Thomas C. Schelling, Nobel Laureate
Thomas C. Schelling and Robert J. Aumann are the joint recipients of
the 2005 Nobel Prize for Economics. Tom Schelling, 84, now at the
University of Maryland, made much of his distinctive contribution to
applied game theory in his four decades at the Kennedy School of
Government, Harvard University from the mid-20th century till 1990.
His research and immense intellectual output contributed much to the
Kennedy School acquiring its reputation for excellence. Over the
decades, other faculty, students and visiting scholars have looked
forward to and gained from interacting with him.
I had just enrolled in mid-1984 for a one year (2 semesters)
Mid-career Masters Programme at the Kennedy School when I attended a
lecture by Tom Schelling on global warming. That subject was then much
less in vogue than now but, predictably, the hall was full.
The lucid identification of the critical issues and cold sharp
analysis of the available options, set out in characteristic terse
prose, gripped and retained my attention and that of virtually everyone
I immediately decided to take, in my first semester, 'Conflict and
Strategy', which was, for many years, Tom Schelling's only course
offering. That extra-ordinary multi-disciplinary course had evolved,
over the decades, around his theories and thinking.
He preferred a small class so as to do without a Teaching Fellow and
maintain total control, and had a creative and acceptable strategy to
discourage excessive enrolment. I consider that course as the most
exciting that I have come across anywhere.
In the next semester, Tom Schelling, together with Glenn Loury,
offered a new course titled 'Public Policy in Divided Societies'. I took
that course too. During that semester, Tom Schelling and I agreed that
it would be a good idea for me to stay on for a Doctoral Programme on
'An Inter-Country Study of Affirmative Action', which was the subject of
one of my papers in Public Policy in Divided Societies.
He would be my Supervisor, and I would be appointed as Teaching
Fellow on both courses. I found that Doctoral Progamme and the Teaching
Fellowships to be enormously rewarding in many ways.
Though Tom Schelling was among those who contributed most to
developing strategic studies as an academic discipline, he was no dry
theoretician. Every principle that he introduced was backed by multiple
examples that everyone could understand and appreciate.
These were culled from ancient history, current events, films, short
stories, news items and everyday experiences. Core course themes such as
the Prisoner's Dilemma, and many readings remained unchanged, but he
kept his mind, eyes and ears open, and brought in new readings and fresh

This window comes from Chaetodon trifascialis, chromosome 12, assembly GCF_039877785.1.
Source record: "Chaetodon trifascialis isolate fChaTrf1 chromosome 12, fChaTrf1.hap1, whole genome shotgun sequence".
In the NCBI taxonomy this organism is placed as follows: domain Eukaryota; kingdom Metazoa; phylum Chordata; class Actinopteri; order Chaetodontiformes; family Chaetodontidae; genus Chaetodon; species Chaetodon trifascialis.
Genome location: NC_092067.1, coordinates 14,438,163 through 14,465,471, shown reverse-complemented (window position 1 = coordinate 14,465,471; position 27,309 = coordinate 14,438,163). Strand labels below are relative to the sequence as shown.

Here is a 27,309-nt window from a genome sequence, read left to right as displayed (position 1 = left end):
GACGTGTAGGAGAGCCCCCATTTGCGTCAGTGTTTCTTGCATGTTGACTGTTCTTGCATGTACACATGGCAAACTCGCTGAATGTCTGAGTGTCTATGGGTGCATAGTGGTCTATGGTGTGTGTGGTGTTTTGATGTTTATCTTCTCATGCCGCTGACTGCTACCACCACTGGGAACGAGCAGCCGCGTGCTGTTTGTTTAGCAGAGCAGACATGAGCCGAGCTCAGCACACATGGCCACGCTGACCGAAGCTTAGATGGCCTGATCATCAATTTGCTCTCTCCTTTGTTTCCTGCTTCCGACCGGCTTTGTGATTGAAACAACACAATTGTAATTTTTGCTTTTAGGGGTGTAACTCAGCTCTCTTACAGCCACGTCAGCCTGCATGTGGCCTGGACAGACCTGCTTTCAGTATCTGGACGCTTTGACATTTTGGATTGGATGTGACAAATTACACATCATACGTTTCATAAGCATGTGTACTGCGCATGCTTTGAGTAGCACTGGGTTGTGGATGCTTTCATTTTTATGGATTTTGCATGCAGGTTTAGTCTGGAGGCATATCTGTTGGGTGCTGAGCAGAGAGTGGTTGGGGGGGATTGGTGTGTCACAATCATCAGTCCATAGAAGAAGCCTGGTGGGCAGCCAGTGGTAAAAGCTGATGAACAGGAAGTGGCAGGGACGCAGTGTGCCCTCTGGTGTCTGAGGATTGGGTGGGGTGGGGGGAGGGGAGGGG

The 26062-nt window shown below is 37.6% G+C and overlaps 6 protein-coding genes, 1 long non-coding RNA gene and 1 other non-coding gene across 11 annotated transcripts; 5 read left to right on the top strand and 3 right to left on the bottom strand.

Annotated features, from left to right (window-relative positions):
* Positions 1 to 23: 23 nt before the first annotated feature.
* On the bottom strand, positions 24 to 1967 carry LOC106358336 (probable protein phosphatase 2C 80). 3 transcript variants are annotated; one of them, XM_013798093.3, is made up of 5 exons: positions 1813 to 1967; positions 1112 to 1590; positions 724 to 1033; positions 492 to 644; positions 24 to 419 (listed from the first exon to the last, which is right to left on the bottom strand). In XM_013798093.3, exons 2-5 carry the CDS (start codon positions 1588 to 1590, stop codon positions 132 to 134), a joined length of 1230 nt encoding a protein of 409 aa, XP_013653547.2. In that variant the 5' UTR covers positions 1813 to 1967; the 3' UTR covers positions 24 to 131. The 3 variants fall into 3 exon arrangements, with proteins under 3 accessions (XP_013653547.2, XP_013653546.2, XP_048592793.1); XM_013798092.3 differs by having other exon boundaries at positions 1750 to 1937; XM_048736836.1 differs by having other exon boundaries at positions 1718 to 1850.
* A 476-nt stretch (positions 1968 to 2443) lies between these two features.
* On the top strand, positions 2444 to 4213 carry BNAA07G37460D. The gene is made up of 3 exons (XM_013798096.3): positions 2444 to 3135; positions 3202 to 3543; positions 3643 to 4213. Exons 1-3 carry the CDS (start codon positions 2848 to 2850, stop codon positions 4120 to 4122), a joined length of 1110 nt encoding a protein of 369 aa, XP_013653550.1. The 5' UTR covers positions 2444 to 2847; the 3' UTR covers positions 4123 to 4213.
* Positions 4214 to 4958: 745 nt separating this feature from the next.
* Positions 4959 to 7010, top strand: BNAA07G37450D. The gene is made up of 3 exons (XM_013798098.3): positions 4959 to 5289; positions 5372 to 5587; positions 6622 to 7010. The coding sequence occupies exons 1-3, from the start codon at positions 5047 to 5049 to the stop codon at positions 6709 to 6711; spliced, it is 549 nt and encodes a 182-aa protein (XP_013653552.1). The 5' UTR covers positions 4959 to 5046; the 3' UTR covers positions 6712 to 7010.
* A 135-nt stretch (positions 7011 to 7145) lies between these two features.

examples every semester.
The examples may relate to international relations (e.g. the Cold
War, negotiating an end to the Vietnam War, etc.), military strategy
(e.g. an army commander cutting off all retreat options of his own
troops), social and environmental issues (e.g. global warming, resource
conservation at all levels, etc.), interpersonal relations (between
colleagues, within the family, between business rivals, etc.),
interaction between different species ranging from large mammal to
bacteria (based on competition, mutual dependence, etc.) or struggles
against various addictions.
He made it clear that the course was about strategies, not values.
To those who would protest that the principles and strategies are
abstractions divorced from reality, he would respond that if we are
alert, we would discover that all of us, every day, encounter many
incidents that illustrate several of these principles and strategies.
All, even infants, resort to strategies, consciously or instinctively.
The course objective is to enhance awareness and efficiency.
Tom Schelling stands out in any company, even among Nobel Laureates.
But much of his most important work came out decades ago. It may be
asked why he was not awarded a Nobel Prize much earlier, say in the 70s
or 80s. Perhaps it was because he cannot be easily contained within any
of the recognized Nobel categories.
He began as an economist but has constantly strayed from that field
into many others. Few economists will recognize any of his books as
primarily within their discipline.
He even disclaims being 'a real Game Theorist' presumably as against
being 'an Applied Game Theorist'. But whatever ambiguities there may be
in defining his core discipline, many Nobel Prize winners will surely
find it flattering to count Tom Schelling as a fellow Laureate, even as
I consider myself privileged that he was my Professor and Supervisor
during my years at Harvard.